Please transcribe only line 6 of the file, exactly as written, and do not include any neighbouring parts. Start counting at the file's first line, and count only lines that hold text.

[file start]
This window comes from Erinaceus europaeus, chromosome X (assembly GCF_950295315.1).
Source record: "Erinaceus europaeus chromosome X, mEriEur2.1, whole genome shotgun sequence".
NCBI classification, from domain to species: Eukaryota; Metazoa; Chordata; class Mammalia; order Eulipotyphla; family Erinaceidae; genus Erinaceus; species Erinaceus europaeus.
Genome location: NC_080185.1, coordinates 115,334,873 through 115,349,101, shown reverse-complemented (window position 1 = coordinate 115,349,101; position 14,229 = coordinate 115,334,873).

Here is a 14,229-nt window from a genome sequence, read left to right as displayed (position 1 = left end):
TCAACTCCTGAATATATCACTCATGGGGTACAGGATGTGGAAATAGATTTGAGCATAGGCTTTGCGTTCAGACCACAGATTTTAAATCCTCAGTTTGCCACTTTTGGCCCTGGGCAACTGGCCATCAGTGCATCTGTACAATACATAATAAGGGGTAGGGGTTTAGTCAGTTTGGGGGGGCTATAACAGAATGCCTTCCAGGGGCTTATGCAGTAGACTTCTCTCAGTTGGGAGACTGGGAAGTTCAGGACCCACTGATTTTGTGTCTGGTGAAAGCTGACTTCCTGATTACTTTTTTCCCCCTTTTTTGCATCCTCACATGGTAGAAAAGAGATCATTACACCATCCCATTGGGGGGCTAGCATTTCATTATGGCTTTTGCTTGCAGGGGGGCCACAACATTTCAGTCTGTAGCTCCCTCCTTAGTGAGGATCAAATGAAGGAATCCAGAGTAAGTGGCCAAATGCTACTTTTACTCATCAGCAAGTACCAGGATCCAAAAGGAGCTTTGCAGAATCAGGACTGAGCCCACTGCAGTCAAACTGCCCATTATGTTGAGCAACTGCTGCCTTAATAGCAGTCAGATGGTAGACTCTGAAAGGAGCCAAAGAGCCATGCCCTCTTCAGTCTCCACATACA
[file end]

TCAACTCCTGAATATATCACTCATGGGGTACAGGATGTGGAAATAGATTTGAGCATAGGCTTTGCGTTCAGACCACAGATTTTAAATCCTCAGTTTGCCACTTTTGGCCCTGGGCAACTGGCCATCAGTGCATCTGTACAATACATAATAAGGGGTAGGGGTTTAGTCAGTTTGGGGGGGCTATAACAGAATGCCTTCCAGGGGCTTATGCAGTAGACTTCTCTCAGTTGGGAGACTGGGAAGTTCAGGACCCACTGATTTTGTGTCTGGTGAAAGCTGACTTCCTGATTACTTTTTTCCCCCTTTTTTGCATCCTCACATGGTAGAAAAGAGATCATTACACCATCCCATTGGGGGGCTAGCATTTCATTATGGCTTTTGCTTGCAGGGGGGCCACAACATTTCAGTCTGTAGCTCCCTCCTTAGTGAGGATCAAATGAAGGAATCCAGAGTAAGTGGCCAAATGCTACTTTTACTCATCAGCAAGTACCAGGATCCAAAAGGAGCTTTGCAGAATCAGGACTGAGCCCACTGCAGTCAAACTGCCCATTATGTTGAGCAACTGCTGCCTTAATAGCAGTCAGATGGTAGACTCTGAAAGGAGCCAAAGAGCCATGCCCTCTTCAGTCTCCACATACA